Naturally, no team would be complete without its cheerleader. Enter Bill (I never met a war I didn't drool over) Kristol. Calling Kristol a neocon would be like calling the Atlantic ocean wet. It goes without saying. The editor of The Weekly Standard was famous for insisting that the war would last at most two months and that there was "almost no evidence ... at all that the Shia can't get along with the Sunni." If by two months he meant 104 months and if by no evidence he meant that there was plenty of evidence, then yes, I guess Kristol was right.

Once more, Kristol is beating the war drums. I guess spending $2 trillion on one unwarranted war that killed hundreds of thousands of civilians and thousands of our troops wasn't enough for Captain Killroy. Now he's setting his sites on Syria, calling for - surprise, surprise - military intervention.

Some people never know when to quit.

The media for allowing the aforementioned clowns back on stage.   It's one thing to be brazenly arrogant, not to mention profoundly wrong. It's quite another for that arrogance to be enabled by the alleged guardians of truth.

If you need any more evidence that the main-stream media in this country is lame, you need look no further than the shameless performances of the Sunday talk-show hosts. Not only did they allow these buffoons admission to their sets, they didn't even have the decency to challenge them on their own complicity in what has now become the most disgraceful chapter in American foreign policy.

Talking Head, and hopefully soon to be ex-Meet the Press moderator, David Gregory, actually asked Wolfowitz what he would do about the growing terror threat from ISIS.  Nothing like asking a pyromaniac what he would do with a couple of gallons of gasoline. Knowing Gregory's propensity for lapping up anything he's told, I'm surprised he didn't hump Wolfowitz' leg during the interview.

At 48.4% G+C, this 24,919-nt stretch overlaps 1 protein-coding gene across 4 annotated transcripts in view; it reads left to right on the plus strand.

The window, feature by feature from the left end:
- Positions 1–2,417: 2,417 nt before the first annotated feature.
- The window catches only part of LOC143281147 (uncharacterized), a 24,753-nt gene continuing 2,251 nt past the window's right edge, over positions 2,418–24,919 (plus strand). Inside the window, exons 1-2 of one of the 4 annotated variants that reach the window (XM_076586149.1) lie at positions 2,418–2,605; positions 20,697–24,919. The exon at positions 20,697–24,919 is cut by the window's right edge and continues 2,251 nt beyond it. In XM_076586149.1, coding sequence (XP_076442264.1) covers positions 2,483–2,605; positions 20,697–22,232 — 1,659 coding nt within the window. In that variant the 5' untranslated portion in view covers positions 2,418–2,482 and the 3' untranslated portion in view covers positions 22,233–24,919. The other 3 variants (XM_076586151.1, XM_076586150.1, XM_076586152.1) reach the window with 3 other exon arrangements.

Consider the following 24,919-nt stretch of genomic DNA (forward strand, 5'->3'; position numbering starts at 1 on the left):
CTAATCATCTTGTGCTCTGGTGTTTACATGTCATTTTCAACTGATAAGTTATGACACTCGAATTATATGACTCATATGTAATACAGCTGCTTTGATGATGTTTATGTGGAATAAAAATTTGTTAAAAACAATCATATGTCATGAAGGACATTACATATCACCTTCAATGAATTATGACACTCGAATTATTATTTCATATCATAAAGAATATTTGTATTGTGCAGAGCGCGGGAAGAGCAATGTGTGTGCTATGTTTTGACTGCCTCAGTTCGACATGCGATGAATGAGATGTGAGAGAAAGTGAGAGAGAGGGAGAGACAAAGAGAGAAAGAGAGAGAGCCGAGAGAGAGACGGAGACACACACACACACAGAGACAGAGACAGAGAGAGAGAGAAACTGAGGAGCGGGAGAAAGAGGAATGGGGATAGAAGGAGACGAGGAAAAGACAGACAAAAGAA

George Will for his rape column.  Over the last few years of his career, George Will has managed to stay clear of the insanity that has gripped the bulk of the conservative movement. Though frequently wrong on just about every topic imaginable, he was nonetheless respected by even his staunchest critics.

Well you can now kiss that baby goodbye. On June 6th, Will wrote an op-ed piece for The Washington Post, in which he said that, thanks to the recent trend of political correctness, being a victim of rape is now a "coveted status that confers privileges."

Not being satisfied with digging himself halfway to China, Will went on to expound further by calling the incidents of sexual assault a "supposed campus epidemic."

The main thrust of Will's argument rests on two points: the first being what he considers a discrepancy between the number of rapes that are actually committed on college campuses, which is 20 percent and the number that are actually reported, which is 12 percent. "Simple arithmetic demonstrates that if the 12 percent reporting rate is correct, the 20 percent assault rate is preposterous." Apparently, it has never dawned on Will that the difference may have something to do with the fact that there is still a great deal of shame associated with reporting a rape. Women not only have to contend with the actual trauma of the event but the stigma that somehow they must've done something to deserve it. Idiots like Will don't make it any easier.